Knowledge Under Ontological Uncertainty

  • Inconsistent Ontologies and Incompatible Beliefs

Some quick reminders: ontology is the philosophical study of what exists. But ontological claims require an epistemology: when is one justified in claiming that something exists? Here, we have seen that ontological claims are justified via metaphysical inference, and metaphysical inference is influenced by judgments of epistemic risk. Epistemic risk, in turn, is finding an optimal balance between empirical answerability (“vulnerability”) and explanatory power. But what one considers an optimal balance is stance dependent. Consequently, there is a continuum of ontological claims that different philosophers and scientists will deem justified given their different stances.

If one accepts this picture of ontological justification, then two kinds of uncertainty are likely to arise.

  • In which ontological domains is belief justified and which is it not? For example, should we be realists about DNA and antirealists about processes?
  • Given inconsistent descriptions of a given object, event, process, etc. within a domain, which description are we justified in believing? For example, are fluids continuous media or collections of discrete particles? This kind of uncertainty is Chakravartty’s focus in this chapter.  

Focusing on the latter, note that stance voluntarism has ample room of “reasonable” or “faultless” disagreement: individuals with different stances may have inconsistent beliefs, yet both are justified in those beliefs.

Chakravartty contrasts the stance voluntarist’s approach to reasonable disagreement with a neighboring position called perspectival realism.

  • Belief and Ontological Pluralism/Perspectivism

Suppose that we have a pair of inconsistent descriptions D and not-D. Perspectivists propose to resolve some of these inconsistencies by thinking of these two descriptions as elliptical for:

            According to Perspective A, D.

            According to Perspective B, not-D.

Note that these two “according-to claims” are consistent. For instance, imagine that A and B are standing in a line with a third person, C, in between them. To use a non-scientific example, according to A’s perspective, C is on the right, but according to B’s perspective, C is on the left. There is no contradiction in this. The same thing can be said in science, but perspectives won’t simply be spatial positions: they will include models, instruments, and the like.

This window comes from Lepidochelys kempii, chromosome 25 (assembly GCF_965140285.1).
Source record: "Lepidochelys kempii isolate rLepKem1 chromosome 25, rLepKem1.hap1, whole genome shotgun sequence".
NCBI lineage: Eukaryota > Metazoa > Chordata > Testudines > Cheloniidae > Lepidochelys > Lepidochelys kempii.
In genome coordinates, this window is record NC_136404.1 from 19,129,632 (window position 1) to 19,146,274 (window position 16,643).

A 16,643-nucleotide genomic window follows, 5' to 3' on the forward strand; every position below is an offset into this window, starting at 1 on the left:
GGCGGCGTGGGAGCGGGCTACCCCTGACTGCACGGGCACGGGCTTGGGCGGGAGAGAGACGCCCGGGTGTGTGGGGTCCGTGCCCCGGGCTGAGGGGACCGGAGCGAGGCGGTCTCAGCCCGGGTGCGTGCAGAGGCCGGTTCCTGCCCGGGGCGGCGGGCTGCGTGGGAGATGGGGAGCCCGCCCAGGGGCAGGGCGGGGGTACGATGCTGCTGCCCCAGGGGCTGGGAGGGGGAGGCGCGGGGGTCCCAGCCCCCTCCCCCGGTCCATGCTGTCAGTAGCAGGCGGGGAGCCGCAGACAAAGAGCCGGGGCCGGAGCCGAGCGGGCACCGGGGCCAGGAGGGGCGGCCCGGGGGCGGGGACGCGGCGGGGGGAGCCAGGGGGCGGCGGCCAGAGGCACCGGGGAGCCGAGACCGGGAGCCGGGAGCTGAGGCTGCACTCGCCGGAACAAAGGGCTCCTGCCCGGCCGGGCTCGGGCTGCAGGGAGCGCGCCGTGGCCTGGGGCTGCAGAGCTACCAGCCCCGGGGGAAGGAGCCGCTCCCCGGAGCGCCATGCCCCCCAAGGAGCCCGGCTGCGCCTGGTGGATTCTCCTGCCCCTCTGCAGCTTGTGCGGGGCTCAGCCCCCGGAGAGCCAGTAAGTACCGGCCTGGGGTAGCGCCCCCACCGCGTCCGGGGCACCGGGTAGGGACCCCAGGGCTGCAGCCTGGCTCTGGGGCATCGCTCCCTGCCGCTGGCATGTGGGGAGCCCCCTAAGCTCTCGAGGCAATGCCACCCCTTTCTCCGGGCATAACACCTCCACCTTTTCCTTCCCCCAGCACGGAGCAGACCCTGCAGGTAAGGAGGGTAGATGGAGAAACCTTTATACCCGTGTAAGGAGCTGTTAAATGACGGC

As Chakravartty (2017, 174) notes, “not all cases of inconsistent models give rise to the worry of incompatible beliefs.” First, an underlying theory can explain away the apparent inconsistency. Second, one of the inconsistent models may be on better footing than the other, such that the inconsistency clearly counsels rejection of the latter model. Third, where the inconsistent models appear to be on a par, then suspension of belief is appropriate. However, at least the first two cases are catch as catch can. As such, perspectivism might well be the preferred strategy when those alternatives are unavailable, and suspension of belief seems inappropriate.

Chakravartty considers two kinds of perspectivism:

P1. Knowledge of scientific ontology is bound within specific contexts because our epistemic abilities do not extend as far as perspective-transcendent knowledge.

P2. Knowledge of scientific ontology is bound within specific contexts because there are no perspective-transcendent ontological facts or states of affairs to be known.

Note that P2 implies P1, but not vice versa.

  • Perspectivism’s Trilemma

Chakravartty claims that perspectivism of this sort will end up with one or more of the following untoward consequences:

  • Irrelevant: While certain aspects of scientific practice are perspectival, they frequently have no ontological upshot. For instance, the following is a bad inference: Lavoisier proposed the theory of oxygen from a particular perspective. Therefore, our epistemic abilities do not extend as far as perspective-transcendent knowledge that oxygen combusts.
  • Unstable: A putatively perspectival ontology collapses into a non-perspectival or deflationary ontology upon closer scrutiny.
  • Incoherent: Some perspectival claims do not really resolve the problem of inconsistent models; a contradiction still lurks.

Chakravartty’s goal: to show that these problems arise for the key arguments for P1 and P2. Let’s consider three arguments for P1 and P2, and Chakravartty’s objections to them.

  • Argument from Partial Modeling
  • PM1. If scientific modeling only provide partial representations of their targets, then non-perspectival facts are unknowable.
  • PM2. Scientific models only provide partial representations of their targets.

P1.       Therefore, non-perspectival facts are unknowable.

  • Chakravartty’s Objection: PM1 is false. It’s possible to have knowledge of non-perspectival facts even if complete representations are impossible. Consequently, perspectivism is irrelevant or unstable.
  • Argument from Conditioned Detection

CD1.    If different detectors produce (seemingly) inconsistent but equally acceptable descriptions of the same target system, then non-perspectival facts are unknowable.

CD2.    Different detectors produce inconsistent but equally acceptable descriptions of the same target system.